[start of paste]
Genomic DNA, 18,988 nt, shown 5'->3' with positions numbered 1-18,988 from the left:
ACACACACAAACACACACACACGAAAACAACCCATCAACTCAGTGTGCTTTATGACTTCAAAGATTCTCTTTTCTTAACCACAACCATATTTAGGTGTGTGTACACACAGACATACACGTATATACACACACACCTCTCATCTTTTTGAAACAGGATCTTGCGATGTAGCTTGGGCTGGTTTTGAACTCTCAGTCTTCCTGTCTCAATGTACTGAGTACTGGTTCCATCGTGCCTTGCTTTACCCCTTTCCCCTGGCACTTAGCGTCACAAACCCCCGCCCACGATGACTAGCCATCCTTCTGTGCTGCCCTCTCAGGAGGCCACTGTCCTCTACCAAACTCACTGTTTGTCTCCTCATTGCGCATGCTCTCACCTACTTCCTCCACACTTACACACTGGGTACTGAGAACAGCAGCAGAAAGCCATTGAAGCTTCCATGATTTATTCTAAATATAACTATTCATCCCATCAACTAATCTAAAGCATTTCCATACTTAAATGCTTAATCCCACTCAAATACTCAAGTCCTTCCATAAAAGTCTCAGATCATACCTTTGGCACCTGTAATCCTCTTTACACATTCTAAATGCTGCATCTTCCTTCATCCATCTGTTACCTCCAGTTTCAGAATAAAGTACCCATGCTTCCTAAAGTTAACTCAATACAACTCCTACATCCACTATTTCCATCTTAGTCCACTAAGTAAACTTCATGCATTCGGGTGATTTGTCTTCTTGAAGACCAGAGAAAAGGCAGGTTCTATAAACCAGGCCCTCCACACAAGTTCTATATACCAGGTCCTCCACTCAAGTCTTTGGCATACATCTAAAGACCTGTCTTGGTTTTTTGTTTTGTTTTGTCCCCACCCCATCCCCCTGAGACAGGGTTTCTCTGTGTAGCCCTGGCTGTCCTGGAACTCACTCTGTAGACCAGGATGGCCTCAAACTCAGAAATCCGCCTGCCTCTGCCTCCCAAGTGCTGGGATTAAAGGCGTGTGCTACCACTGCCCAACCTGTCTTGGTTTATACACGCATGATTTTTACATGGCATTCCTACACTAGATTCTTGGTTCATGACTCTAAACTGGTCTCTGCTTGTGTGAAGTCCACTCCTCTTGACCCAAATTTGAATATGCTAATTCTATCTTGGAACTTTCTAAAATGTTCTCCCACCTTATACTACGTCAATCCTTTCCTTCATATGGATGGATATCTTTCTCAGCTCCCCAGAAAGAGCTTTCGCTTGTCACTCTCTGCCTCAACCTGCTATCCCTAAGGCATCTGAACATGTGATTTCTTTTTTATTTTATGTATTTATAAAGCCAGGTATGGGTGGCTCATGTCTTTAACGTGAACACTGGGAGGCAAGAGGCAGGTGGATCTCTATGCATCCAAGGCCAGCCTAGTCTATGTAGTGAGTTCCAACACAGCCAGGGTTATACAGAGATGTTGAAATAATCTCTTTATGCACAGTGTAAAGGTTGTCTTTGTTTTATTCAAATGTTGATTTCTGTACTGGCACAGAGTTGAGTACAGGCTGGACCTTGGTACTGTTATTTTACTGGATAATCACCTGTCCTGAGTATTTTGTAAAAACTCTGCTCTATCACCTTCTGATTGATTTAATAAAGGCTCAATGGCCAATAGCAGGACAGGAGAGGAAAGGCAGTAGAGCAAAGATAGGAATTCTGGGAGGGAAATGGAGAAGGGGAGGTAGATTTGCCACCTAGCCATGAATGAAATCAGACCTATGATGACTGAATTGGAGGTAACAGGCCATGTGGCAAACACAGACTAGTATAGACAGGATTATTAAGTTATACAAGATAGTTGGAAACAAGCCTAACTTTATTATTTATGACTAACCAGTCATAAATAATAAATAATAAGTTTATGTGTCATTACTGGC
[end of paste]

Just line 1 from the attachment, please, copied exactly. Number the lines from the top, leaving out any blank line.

Genomic DNA, 18,988 nt, shown 5'->3' with positions numbered 1-18,988 from the left: